Foss and Profit

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Mon Jun 7, 2021 · 976 words · 5 min
Tags :  foss

Often, when people think of FOSS (Free and Open Source Software), they don't consider that it can bring monetary benefits. It is a prevailing myth that open source software is not compatible with a successful business model. This is part of the reason why open source tends to remain a hobby for most people and never develops into a "profession".

A Small Talk on FOSS

The core of this misunderstanding is the word "Free". FOSS need not be free of cost. "Free" refers to the software giving users certain rights and freedoms. I'll borrow text for the four essential freedoms from the GNU website.

These never mention that the program needs to be provided free of cost to users. Software that is free of cost is better referred to as "gratis", which does not contain any ambiguity as to the word "free". Often, FOSS users or devs will refer to "free" as "libre" to avoid misunderstanding.

Why will users pay for code that is open source?

You are not selling your code. You are selling a product, that is not your code. What can you sell? A compiled binary of your code, or hassle-free deployment services for your application. You can sell server services for your application. Users will pay for the service you provide. I'll list some examples that I like.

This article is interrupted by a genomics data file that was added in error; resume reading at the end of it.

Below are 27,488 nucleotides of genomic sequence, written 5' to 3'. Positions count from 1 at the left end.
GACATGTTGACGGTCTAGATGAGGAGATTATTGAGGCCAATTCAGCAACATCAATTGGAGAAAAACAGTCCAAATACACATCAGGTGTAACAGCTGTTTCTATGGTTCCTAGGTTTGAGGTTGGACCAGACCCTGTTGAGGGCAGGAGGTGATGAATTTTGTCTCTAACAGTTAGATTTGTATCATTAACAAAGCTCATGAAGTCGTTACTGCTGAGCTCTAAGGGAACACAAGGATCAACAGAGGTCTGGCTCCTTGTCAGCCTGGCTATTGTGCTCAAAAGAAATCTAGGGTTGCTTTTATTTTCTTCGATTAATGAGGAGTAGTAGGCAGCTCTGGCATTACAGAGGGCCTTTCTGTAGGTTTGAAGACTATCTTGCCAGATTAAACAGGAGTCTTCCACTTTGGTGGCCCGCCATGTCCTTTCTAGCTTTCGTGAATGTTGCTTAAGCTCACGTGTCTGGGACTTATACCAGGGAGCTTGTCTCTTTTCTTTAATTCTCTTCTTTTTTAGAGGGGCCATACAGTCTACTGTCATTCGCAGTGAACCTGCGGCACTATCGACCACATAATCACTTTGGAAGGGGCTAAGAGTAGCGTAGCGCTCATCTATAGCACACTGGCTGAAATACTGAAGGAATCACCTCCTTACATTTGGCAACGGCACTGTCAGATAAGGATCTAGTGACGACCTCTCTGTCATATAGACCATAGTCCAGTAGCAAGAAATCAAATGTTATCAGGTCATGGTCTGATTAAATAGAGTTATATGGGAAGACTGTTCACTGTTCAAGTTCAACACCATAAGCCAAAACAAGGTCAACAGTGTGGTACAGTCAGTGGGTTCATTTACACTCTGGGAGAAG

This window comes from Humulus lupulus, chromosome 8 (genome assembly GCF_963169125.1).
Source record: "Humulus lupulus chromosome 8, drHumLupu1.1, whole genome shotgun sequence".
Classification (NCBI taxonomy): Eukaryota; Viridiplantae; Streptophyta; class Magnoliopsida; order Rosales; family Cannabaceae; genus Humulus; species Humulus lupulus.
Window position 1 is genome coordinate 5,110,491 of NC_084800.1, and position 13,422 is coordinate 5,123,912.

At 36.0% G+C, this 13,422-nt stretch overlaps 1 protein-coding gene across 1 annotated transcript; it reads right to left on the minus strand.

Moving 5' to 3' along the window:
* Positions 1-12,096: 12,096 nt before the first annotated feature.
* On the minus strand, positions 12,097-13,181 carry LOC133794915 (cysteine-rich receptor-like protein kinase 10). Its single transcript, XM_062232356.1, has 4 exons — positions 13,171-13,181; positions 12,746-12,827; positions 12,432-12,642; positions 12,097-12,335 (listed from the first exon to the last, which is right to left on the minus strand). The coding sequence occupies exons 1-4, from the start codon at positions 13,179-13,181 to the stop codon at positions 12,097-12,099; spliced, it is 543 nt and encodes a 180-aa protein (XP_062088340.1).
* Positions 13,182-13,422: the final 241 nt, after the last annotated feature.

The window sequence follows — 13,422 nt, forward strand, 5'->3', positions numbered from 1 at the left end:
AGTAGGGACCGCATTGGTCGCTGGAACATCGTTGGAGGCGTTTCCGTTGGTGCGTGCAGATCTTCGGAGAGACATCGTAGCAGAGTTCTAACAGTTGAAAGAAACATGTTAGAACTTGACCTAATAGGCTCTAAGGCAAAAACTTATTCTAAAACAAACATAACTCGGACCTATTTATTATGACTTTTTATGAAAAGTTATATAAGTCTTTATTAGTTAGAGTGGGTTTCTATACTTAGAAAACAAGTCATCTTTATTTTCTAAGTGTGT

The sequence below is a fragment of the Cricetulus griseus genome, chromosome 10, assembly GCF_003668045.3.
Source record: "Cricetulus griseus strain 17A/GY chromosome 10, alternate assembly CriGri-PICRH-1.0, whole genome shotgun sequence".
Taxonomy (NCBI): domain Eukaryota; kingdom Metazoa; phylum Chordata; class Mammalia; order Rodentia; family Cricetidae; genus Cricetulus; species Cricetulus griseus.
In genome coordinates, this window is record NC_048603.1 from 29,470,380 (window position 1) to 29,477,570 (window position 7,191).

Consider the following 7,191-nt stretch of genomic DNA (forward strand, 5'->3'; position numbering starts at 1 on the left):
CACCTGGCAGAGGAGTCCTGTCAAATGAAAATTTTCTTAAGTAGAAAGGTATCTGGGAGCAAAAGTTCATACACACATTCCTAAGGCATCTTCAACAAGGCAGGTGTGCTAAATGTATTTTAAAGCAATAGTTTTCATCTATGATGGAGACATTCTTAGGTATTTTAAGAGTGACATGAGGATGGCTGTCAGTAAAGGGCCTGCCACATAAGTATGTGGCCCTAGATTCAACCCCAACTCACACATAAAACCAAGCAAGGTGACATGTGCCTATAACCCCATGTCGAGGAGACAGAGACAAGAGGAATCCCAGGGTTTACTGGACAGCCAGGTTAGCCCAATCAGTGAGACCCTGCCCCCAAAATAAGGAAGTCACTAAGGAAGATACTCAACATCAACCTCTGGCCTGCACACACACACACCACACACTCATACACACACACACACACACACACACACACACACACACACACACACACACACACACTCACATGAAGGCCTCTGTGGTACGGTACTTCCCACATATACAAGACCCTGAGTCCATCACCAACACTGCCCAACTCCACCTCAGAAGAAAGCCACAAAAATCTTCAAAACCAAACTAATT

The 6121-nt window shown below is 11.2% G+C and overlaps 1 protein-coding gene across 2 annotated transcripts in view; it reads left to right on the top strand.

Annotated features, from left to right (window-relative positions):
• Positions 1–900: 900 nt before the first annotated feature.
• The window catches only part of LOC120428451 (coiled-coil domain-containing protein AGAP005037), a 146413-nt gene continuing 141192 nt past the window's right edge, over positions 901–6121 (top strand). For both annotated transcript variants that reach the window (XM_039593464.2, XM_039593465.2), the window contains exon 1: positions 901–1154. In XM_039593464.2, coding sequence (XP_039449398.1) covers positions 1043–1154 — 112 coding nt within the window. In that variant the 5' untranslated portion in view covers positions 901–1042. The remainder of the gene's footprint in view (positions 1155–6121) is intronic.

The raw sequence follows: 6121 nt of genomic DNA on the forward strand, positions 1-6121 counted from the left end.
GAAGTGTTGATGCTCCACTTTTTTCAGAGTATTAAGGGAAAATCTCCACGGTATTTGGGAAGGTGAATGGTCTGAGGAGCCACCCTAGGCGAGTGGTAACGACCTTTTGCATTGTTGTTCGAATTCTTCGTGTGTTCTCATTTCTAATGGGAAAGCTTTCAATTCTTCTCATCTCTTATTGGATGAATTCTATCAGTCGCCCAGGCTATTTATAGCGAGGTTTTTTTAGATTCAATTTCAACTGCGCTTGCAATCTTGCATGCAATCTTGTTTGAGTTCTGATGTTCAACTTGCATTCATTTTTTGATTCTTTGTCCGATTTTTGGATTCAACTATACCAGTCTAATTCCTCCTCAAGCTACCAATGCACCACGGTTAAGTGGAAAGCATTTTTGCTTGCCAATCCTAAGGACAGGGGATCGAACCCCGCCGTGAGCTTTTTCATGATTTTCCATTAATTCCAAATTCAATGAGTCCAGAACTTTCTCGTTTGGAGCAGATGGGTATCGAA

You can find many more examples where open source software helps earn money. As you saw, this profit need not necessarily come from selling the software itself. You can sell services that are built around your software.

Market Competition

One insecurity around open sourcing software that often comes up is the possible competition you face from forks. Take the example of FastHub I listed above. A user forked that repository and created a version with all pro features enabled by default. He then posted it on F-Droid. The upstream developer was not happy with that move.

Your open-source application faces a constant threat from forks. These forks may not be as simple as just enabling some locked settings. Forks can add new features and create their own identity. Since the code is open to all, you need to create your identity around the services you provide. Large open source organizations often have good support channels for customers that help them stay in demand.

Is it viable?

Both yes and no. This depends on the scale of your application and the number of users. Do you receive enough donations? Do your services get enough users?

A new project does not start generating revenue from day one. You keep working on it, and somewhere down the line, you get contributors and happy users who willingly donate to keep your project alive. When you feel you have enough users, you can think about making that initial investment to launch your paid services around your software.


Selling FOSS or FOSS related services is a win-win for users and developers. Users will be paying for software that they trust and like. The developers can continue to develop ethical software and keep the community alive. The market will get aligned with ethics and that's in favour of all of us. Creating an atmosphere where users pay for FOSS can heavily incentivise ethical software.

1. Since Ardour is open source, you will find binaries available in repositories of Linux distros. While that is available for free and it is totally legal to do so, it is recommended to donate to the project as a means of supporting development.

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